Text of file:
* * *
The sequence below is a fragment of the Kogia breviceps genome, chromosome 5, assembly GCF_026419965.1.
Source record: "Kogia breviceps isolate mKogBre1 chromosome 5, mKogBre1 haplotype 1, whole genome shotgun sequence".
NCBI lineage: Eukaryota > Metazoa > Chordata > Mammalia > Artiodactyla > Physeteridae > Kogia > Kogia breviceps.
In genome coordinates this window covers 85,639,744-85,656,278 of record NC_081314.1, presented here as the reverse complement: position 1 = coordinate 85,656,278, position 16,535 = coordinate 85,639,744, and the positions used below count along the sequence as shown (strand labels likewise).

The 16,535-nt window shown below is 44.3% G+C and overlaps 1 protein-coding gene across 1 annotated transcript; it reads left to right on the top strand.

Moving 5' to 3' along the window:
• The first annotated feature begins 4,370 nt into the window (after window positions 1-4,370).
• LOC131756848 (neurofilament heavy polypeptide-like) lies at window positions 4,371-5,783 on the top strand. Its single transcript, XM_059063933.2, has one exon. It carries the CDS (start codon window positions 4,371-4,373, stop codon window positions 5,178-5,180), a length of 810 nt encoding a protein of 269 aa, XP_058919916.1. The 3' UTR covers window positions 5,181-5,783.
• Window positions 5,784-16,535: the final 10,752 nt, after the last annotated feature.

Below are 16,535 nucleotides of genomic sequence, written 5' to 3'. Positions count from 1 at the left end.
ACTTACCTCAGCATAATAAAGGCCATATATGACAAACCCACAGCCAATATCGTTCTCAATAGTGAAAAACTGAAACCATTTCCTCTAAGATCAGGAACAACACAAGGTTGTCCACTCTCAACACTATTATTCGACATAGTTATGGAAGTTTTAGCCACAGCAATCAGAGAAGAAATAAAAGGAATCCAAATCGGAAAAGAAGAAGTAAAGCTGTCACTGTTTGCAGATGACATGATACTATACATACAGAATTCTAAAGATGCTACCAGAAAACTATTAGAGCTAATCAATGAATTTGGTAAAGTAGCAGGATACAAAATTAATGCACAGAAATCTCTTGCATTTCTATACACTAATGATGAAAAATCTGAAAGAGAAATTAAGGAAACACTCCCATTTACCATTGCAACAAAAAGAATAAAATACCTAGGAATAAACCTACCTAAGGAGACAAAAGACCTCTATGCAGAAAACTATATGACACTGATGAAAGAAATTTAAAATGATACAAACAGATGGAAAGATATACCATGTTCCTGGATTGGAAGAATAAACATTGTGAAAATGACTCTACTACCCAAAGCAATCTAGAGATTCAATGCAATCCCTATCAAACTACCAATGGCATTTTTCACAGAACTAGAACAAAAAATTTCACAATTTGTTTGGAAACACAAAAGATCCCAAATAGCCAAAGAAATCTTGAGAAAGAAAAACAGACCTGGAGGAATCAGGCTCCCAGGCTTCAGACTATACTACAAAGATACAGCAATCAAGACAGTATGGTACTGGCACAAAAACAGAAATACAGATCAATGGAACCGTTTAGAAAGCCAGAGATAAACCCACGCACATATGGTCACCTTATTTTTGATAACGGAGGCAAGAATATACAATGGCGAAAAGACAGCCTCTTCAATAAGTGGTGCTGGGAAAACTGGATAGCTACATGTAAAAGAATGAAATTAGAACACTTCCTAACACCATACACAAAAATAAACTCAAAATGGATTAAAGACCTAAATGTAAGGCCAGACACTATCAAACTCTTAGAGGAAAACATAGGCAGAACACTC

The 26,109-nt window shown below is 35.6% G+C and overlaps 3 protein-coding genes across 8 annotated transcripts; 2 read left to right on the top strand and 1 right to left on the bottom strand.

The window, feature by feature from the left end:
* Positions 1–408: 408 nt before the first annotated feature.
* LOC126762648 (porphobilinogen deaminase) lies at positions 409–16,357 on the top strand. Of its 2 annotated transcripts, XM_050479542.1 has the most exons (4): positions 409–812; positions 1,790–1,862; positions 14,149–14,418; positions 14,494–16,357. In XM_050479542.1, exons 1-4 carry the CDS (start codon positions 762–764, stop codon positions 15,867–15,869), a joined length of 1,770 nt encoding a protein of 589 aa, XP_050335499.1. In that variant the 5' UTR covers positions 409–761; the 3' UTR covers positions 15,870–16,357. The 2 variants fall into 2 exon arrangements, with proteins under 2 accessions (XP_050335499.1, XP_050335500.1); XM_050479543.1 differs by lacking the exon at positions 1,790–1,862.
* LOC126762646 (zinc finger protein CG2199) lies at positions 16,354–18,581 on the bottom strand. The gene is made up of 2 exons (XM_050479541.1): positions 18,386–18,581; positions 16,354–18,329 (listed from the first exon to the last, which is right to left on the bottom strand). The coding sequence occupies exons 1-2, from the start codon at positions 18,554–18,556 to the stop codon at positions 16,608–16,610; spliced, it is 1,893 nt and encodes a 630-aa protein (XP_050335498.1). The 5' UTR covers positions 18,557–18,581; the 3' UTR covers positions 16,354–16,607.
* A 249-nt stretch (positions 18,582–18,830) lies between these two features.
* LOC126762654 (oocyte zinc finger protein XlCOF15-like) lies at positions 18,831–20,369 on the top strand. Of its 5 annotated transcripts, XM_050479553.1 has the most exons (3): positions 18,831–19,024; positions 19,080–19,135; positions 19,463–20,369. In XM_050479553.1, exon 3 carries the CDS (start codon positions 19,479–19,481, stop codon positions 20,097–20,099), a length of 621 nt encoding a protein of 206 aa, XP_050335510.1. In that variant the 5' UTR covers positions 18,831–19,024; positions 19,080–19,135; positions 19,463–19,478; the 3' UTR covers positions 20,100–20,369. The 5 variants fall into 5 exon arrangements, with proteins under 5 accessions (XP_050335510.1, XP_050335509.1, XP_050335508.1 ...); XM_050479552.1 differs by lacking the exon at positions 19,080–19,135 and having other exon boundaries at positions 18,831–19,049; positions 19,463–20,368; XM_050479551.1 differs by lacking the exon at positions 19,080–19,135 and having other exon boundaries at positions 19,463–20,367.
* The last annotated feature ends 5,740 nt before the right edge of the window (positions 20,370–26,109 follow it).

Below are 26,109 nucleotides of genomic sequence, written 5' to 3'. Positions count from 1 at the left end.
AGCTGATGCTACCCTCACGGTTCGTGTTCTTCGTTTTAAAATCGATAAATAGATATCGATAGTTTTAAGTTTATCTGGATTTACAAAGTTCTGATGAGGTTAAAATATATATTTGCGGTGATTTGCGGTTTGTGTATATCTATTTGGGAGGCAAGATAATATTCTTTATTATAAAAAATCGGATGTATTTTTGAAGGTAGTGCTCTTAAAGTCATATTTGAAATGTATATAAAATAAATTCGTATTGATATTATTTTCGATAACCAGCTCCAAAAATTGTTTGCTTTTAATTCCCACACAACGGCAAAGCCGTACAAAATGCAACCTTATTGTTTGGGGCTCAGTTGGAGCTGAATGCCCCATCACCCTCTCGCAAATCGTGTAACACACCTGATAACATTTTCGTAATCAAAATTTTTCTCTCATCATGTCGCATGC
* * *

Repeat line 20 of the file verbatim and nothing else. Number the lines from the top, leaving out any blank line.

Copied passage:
Below are 26,109 nucleotides of genomic sequence, written 5' to 3'. Positions count from 1 at the left end.